It’s another Cooler Master release date! This time around, Cooler Master has a new member of the Cosmos family of full tower cases – the Cosmos SE. When compared to the Cosmos II, we have a full tower offering that is a little smaller in stature, but still appears to be loaded with features. The Cosmos SE sports a classic design with aluminum handles and is said to be well equipped for the water cooling enthusiast. So, let’s dive in and find out what Cooler Master has in this latest Cosmos offering.
Specifications and Features
Here are the specifications for the Cosmos SE as provided by the Cooler Master website.
Cooler Master Cosmos SE Specifications Model Number COS-5000-KKN1 / COS-5000-KWN1 Available Color Midnight Black Materials Polymer, steel, aluminum, mesh front bezel, rubber Dimensions (W x H x D) 263.8 x 569.4 x 524.4 mm / 10.4 x 22.4 x 20.6 inch Net Weight 10.8 kg / 23.8 lbs M/B Type ATX, microATX, Mini-ITX 5.25″ Drive Bays 3 (exposed) 3.5″ Drive Bays 8 (hidden) 2.5″ Drive Bays 18 (hidden; 16 converted from 3.5″ bays) I/O Panel USB 3.0 x 2, USB 2.0 x 2, Audio In & Out Expansion Slots 7 Cooling System Top: 120/140mm fan x 2 (one 140mm black fan installed, 1200 RPM, 19 dBA)
Front: 120mm blue LED fan x 2 (installed; with LED on/off), or 140mm fan x 1 (optional)
Rear: 120mm fan x 1 (installed, 1200 RPM, 17 dBA)
Side: 120/140mm fan x 1 (optional)
HDD cage: 120mm fan x 2 (optional)
Power Supply Type Standard ATX PS2 Maximum Compatibility VGA card length:
with HDD bracket: 276mm / 10.9 inch
without HDD bracket: 395mm / 15.5 inch
CPU cooler height: 175mm / 6.9 inch
Let’s move on to features, also provided by Cooler Master. We’ll start with the high level features listed below.
- Supercar inspired design with aluminum curve handles
- Superior liquid cooling support: 120, 240, 280 and 360mm radiator; supports 3 radiators at once – 120+280+360mm
- Supports up to 7 fans, including 4 installed fans – two front 120mm blue LED fans with LED on/off control, one top 140mm fan and one rear 120mm fan
- Dual Super Speed USB 3.0
- Great expandability with the support of up to 8 HDDs/18 SSDs
- Supports all high-end VGAs up to 395mm/15.5 inches long and CPU coolers up to 175mm/6.9 inches tall
- Large cable management space – 34mm
- Multiple removable dust filters (top, front, bottom, side panel) for improved system maintenance
As I mentioned earlier, the Cosmos SE is a little smaller than the Cosmos II as seen in the two images below. The first image is missing the overall height dimension, but it’s 569.4 mm.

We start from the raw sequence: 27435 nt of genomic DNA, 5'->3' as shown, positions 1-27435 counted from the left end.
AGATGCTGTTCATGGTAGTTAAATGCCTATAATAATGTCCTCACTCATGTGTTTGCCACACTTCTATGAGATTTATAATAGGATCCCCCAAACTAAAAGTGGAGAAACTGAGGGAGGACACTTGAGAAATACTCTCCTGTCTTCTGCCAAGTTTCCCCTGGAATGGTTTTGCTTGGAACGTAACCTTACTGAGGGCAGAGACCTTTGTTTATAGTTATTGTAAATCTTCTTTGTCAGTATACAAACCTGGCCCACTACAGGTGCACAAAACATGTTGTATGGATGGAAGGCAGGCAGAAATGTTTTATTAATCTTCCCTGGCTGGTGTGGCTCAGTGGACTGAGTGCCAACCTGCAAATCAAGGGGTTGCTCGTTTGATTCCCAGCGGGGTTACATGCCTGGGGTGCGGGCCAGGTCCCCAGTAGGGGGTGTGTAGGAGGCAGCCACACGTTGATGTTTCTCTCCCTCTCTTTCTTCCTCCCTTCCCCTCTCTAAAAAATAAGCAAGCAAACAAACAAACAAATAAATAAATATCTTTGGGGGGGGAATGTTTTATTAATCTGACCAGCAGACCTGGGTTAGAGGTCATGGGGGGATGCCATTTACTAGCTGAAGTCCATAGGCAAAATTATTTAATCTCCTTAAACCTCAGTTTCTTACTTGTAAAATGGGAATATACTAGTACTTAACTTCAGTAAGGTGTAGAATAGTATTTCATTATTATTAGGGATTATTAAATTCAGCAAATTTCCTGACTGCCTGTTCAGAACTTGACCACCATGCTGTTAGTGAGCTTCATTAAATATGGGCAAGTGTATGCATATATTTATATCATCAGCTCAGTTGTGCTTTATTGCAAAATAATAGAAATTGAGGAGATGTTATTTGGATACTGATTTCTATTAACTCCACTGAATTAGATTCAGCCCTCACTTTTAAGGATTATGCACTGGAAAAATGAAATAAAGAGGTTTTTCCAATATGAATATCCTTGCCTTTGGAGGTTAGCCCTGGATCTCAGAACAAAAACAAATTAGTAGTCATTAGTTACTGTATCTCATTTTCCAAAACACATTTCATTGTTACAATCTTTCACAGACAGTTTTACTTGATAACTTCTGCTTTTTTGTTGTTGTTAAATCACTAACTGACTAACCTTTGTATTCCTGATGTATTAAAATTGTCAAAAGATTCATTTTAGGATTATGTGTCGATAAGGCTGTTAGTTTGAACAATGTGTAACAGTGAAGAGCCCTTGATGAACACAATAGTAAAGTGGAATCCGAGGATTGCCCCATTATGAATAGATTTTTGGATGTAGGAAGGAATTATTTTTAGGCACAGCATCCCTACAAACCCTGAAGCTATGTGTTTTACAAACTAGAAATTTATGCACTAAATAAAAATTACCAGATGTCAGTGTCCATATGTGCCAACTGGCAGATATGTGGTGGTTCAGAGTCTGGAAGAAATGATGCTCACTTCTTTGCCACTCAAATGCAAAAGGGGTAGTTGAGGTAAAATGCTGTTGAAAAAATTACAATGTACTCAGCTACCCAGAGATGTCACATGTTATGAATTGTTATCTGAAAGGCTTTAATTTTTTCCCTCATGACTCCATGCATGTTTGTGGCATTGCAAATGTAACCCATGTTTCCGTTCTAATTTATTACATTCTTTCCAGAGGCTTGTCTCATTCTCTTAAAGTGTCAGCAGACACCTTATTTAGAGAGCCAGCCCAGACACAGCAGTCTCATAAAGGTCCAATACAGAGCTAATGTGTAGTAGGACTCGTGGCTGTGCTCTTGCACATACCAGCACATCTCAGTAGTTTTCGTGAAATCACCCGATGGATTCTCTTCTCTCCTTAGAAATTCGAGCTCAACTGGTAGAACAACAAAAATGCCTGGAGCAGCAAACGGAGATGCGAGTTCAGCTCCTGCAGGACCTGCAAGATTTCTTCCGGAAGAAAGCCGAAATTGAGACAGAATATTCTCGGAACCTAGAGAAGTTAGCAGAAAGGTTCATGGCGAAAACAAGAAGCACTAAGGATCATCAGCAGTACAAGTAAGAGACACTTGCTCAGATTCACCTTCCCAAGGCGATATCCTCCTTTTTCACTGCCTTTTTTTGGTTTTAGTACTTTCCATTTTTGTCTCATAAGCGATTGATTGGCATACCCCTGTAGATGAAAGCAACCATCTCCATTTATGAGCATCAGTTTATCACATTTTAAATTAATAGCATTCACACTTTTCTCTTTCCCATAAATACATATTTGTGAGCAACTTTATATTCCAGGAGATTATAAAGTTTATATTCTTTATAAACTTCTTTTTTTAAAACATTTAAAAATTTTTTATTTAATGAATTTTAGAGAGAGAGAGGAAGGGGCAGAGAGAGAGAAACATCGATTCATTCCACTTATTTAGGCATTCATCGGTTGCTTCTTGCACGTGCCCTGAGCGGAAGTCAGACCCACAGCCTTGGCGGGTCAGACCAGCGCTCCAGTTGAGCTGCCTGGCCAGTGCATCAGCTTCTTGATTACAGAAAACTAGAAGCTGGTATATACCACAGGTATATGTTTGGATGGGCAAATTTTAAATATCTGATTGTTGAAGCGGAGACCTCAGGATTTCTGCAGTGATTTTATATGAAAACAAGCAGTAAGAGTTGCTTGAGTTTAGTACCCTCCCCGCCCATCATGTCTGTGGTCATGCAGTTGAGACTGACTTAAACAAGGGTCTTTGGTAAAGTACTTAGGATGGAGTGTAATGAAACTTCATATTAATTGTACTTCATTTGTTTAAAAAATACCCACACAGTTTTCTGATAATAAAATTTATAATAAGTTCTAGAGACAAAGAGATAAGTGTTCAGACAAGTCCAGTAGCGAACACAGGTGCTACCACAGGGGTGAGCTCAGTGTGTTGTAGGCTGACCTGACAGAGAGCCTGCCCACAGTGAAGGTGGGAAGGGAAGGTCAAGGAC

The first set of features below gives you a sense of the room available inside the chassis. We have support for large video cards, lots of HDD bays, and a 240/280 mm radiator at the top panel. A bottom slide out filter, lots of cable management room behind the motherboard tray, and a versatile I/O panel are a few of the high level features.
Whether you decide to go with air cooling or take advantage of the available water cooling options, the features below will give you an idea of what options you have to choose from. In order to take advantage of the side fan shown below, you’ll need the “Side Mesh” Version of the Cosmos SE. Today’s sample is the “Side Window” version, so it won’t have the side fan option.
The box does a nice job of giving the potential customer a good amount of information on the Cosmos SE and what it has to offer. The front has a picture of the “Side Mesh” version of the case, but it does let you know a “Window Version” is in the box by way of an emblem located at the bottom right. At the back, we have several of the high level features mapped out, just as we covered above. The box sides are home to another picture of the case and the full list of specifications. The top of the box is used for additional branding and the product name.
The Cosmos SE is well-protected inside the box by using two Styrofoam blocks and plastic wrapping. The side window is protected from scratches by using plastic film on both the inside and outside.
Wired to the inside of the case is the box of accessories, which includes the following items:
- 10 Cable Ties
- Case Speaker
- 8 Anit Vibration Pads (HDD Fans)
- Lock Buckle
- 2 Radiator Brackets (Front Mount)